When you have a huge backlog of possible features to implement in your app, you may be tempted to create a plugin model so that other people can modify it. However, this path is trickier than it seems.
Defensive programming is about creating long lasting applications that will graciously handle unexpected inputs from users. It's building code to survive the test of time.
We've all been there. You get placed onto a "new" project, only to find that it's actually really old code that nobody in the office knows anything about. A lot of developers have a really hard time jumping into a legacy codebase, because it takes an entirely different set of skills to understand legacy code than it does to write new code.
While you may rely on documentation to help you most of the time with tech-related things, there are plenty of times you need to be able to rely on your own memory. Whether it's because you are doing a process for the 100th time, you are trying to recall things from memory for a job interview, or you are answering impromptu questions, your memory is a vital asset that you need to use to your best advantage.
It's happened to us all. We get excited about a great idea or project we're working on. Put in a lot of work and effort up front. Then things get difficult or we hit a slow down and have to force ourselves to remain focused.
Whether it's wrapping the database or other external services, or simply as a way to handle cross-cutting concerns, code generation is something you will run into a lot. You'll also find that a lot of people do it badly and end up hurting their organization.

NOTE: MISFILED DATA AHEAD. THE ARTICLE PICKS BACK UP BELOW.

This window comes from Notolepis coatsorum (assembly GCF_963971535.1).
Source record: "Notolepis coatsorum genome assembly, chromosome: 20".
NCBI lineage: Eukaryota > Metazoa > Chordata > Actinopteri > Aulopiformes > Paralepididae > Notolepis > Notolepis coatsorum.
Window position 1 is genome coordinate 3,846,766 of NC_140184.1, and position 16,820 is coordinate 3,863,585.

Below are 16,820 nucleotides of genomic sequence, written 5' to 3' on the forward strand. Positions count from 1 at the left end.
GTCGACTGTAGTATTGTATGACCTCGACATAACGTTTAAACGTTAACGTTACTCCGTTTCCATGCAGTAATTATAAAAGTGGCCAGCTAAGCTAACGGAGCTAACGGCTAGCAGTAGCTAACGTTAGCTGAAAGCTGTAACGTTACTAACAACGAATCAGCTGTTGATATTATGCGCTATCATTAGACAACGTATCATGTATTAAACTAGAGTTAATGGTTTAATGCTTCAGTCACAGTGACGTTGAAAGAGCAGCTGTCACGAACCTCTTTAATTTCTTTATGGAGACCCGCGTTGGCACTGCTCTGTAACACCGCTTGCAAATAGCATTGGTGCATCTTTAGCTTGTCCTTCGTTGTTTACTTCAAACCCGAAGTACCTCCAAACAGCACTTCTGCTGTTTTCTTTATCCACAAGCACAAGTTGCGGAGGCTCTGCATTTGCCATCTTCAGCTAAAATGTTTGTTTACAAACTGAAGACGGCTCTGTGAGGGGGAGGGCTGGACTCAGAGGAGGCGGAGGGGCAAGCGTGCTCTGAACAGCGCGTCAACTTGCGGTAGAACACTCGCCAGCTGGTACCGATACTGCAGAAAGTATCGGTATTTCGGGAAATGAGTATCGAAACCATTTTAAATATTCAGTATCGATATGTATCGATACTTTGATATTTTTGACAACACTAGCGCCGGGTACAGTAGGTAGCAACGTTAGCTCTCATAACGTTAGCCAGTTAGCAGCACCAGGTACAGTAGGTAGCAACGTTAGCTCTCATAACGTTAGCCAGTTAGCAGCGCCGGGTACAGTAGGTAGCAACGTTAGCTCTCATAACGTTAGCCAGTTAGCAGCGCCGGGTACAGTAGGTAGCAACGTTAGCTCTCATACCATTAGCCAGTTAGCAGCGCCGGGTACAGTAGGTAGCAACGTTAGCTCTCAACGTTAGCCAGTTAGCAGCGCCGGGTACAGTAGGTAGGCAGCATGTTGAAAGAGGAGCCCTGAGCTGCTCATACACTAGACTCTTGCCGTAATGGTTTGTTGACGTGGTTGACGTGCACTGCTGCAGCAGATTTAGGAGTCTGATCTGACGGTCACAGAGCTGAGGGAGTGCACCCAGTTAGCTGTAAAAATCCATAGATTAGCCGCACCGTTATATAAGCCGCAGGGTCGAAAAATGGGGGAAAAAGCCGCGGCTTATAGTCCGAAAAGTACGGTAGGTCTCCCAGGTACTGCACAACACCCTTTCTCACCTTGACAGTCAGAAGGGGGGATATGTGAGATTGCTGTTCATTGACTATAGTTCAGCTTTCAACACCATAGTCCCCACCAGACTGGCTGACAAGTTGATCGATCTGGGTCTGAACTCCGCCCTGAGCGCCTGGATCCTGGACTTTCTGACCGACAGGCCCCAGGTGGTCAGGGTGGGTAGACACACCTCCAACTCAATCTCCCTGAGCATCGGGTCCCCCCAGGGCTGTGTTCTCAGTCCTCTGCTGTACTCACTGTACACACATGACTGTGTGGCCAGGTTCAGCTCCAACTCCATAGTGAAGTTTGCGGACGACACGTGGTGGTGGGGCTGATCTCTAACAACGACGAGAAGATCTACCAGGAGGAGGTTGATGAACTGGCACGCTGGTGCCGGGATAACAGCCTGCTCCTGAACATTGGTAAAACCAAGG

The dead sea is dead for a reason. Dead sea development environments are usually toxic to your career, destructive to your motivation, and terribly ineffective.
https://media.blubrry.com/completedeveloperpodcast/p/content.blubrry.com/completedeveloperpodcast/CDP-Episode0219-Understanding_HTTP.mp3Podcast: Play in new window | Download (52.1MB) | EmbedSubscribe: Apple Podcasts | Android | Email | Spotify | More Most of us will have to deal with HTTP at some point in our career. Understanding the web and its underlying protocols is absolutely necessary for understanding most larger ...
Where mathematics and philosophy meet you'll find formal logic. It is a systematic study of valid inference. In it one starts with a proposition or assumed hypotheses and derives a conclusion.
Software developers get burn out. Frequently, burnout is caused by poor boundaries, especially with your job.